mon 28/09/2020

Pressure Drop, Wellcome Collection | reviews, news & interviews

Pressure Drop, Wellcome Collection

Pressure Drop, Wellcome Collection

Billy Bragg plays new songs in a gritty drama confronting the rise of far-right politics

Four podia occupy the Wellcome Collection’s temporary gallery space. Three are stage sets: a living room, a pub and a funeral parlour, all recognisable as “typical” working class - in fact, the living room might have been based on Pauline Fowler’s dog-eared front room. The fourth, placed further back, is where Billy Bragg will intercut the dramatic action with a new set of songs with his three-piece band, plus engage in a bit of ad-lib banter that will direct the audience back and forth across the promenade auditorium.
Linking up all four sets is a thick, ragged, blood-red strip that runs the length of the gallery walls, ripping apart the hessian backdrop. In this dimly lit space (designed by Tom Scutt), the glowering red hints at violence, of blood spilled. Blood and violence will make an appearance in the play, but since Pressure Drop sets out to explore the lives of three generations of a white working-class family - living somewhere in an unnamed east London borough -  it also brings up the notion of blood ties, and of ties torn asunder. And since this is also a play about English national identity, the horizontal red strip of the St George’s Cross is inescapable.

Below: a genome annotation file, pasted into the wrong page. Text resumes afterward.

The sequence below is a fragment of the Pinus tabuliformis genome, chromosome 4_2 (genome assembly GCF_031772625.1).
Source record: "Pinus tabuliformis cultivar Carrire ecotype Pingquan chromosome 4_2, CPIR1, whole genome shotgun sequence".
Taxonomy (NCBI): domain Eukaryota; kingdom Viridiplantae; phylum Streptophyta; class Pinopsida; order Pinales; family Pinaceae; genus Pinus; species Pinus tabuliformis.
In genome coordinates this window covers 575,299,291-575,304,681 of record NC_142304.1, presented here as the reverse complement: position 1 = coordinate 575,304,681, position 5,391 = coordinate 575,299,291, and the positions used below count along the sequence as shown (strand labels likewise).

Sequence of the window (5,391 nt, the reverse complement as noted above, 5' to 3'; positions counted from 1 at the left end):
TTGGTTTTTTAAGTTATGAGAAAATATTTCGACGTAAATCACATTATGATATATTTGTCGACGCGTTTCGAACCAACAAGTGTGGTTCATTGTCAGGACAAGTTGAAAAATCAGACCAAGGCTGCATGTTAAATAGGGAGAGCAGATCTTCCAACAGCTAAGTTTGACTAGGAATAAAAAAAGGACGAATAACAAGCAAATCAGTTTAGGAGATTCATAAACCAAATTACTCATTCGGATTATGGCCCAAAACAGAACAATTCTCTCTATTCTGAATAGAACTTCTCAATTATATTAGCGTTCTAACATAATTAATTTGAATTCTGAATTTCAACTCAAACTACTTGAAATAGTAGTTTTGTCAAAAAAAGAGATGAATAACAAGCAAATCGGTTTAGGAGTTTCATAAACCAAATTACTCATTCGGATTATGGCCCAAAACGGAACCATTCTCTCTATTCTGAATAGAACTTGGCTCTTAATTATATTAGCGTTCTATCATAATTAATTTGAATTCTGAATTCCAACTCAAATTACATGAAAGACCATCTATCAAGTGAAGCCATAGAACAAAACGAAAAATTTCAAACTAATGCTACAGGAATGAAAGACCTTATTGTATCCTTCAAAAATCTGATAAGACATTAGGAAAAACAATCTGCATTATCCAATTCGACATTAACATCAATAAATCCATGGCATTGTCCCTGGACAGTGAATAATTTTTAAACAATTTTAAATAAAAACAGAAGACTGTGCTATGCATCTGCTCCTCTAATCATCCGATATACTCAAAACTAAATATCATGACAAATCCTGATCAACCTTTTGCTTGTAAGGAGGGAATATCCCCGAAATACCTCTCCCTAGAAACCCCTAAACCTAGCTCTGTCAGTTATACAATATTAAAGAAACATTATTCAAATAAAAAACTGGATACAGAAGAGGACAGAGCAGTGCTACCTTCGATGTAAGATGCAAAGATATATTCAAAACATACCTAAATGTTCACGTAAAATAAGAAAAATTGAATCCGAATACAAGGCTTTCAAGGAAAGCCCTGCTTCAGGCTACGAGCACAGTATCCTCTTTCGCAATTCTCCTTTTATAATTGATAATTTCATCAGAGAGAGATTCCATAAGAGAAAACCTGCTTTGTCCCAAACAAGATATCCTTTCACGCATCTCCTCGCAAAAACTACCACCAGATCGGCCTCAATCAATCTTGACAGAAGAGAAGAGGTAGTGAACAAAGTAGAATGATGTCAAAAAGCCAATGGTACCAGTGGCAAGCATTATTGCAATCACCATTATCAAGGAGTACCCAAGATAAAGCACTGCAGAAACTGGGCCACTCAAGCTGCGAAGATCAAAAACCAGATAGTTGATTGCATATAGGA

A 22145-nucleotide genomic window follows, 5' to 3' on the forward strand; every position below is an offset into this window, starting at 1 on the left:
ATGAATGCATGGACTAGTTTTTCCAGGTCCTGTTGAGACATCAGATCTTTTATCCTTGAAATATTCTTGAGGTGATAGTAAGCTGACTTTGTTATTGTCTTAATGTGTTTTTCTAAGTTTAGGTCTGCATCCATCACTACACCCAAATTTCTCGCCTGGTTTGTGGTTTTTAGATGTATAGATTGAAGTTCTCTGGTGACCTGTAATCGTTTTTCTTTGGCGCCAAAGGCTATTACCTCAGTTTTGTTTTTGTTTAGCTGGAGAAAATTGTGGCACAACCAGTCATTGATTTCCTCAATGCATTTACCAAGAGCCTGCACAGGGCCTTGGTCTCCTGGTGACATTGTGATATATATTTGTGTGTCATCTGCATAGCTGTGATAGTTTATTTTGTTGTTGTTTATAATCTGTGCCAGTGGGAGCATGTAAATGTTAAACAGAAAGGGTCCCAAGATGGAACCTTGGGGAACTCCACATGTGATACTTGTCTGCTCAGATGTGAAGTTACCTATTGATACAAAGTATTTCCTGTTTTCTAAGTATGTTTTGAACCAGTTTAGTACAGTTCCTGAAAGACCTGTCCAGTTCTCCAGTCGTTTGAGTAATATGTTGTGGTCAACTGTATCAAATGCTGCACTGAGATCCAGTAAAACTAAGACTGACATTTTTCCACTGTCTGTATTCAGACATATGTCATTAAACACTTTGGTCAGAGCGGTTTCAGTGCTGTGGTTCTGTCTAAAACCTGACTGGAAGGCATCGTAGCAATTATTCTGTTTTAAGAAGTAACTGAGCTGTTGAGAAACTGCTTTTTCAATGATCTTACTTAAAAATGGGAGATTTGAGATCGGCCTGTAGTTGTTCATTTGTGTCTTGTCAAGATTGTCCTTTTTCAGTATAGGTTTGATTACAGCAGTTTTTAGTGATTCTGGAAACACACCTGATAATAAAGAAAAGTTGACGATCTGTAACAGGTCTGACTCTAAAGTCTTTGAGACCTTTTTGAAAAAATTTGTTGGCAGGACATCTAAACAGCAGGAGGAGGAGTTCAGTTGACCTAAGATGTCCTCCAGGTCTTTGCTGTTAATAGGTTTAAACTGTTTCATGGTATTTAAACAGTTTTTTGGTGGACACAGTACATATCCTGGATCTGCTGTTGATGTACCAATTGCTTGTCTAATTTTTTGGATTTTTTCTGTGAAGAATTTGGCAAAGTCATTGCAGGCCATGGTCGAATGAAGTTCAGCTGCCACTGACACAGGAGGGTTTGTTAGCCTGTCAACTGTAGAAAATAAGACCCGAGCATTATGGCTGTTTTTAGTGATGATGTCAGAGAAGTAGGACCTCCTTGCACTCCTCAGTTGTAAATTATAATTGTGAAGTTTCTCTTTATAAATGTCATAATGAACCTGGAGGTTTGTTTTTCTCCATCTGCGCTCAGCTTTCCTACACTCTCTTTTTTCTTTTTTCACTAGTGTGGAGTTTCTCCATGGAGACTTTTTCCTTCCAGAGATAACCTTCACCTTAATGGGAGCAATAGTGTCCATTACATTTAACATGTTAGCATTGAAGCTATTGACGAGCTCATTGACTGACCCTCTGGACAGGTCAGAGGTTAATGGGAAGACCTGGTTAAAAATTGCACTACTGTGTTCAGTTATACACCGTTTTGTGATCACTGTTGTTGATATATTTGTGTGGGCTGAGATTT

Usually staging static exhibitions rather than plays and gigs, the Wellcome Collection’s last exhibition,PD.Englandflag Identity: Eight Rooms, Nine Lives, took on the knotty and all-encompassing theme of identity. Pressure Drop is the culmination of a series of talks and events around that ambitious project. Written and directed by Mick Gordon of On Theatre , the play’s title comes from a classic reggae number by Toots and the Maytels, a favourite song of one of the characters. Ron (Pip Donaghy), recently deceased but regularly popping out of his coffin to reminisce with various family members, is a World War II veteran. His incongruous love of reggae was inspired by a Jamaican colleague who took a bullet in the leg in order to save Ron’s life. Ron tells his younger son that he wishes he’d been born black - they have all the best music and dance moves etc. At that point you don’t know whether to laugh or wince, but still, it’s clear that things are less than tolerant with the next generation down, the ones that seem to have been hardest hit by recession and mass immigration: Ron’s eldest son Jack (pictured above right), played with quiet hang-dog expressiveness by Michael Gould, is wondering whether to stand as a BNP councillor.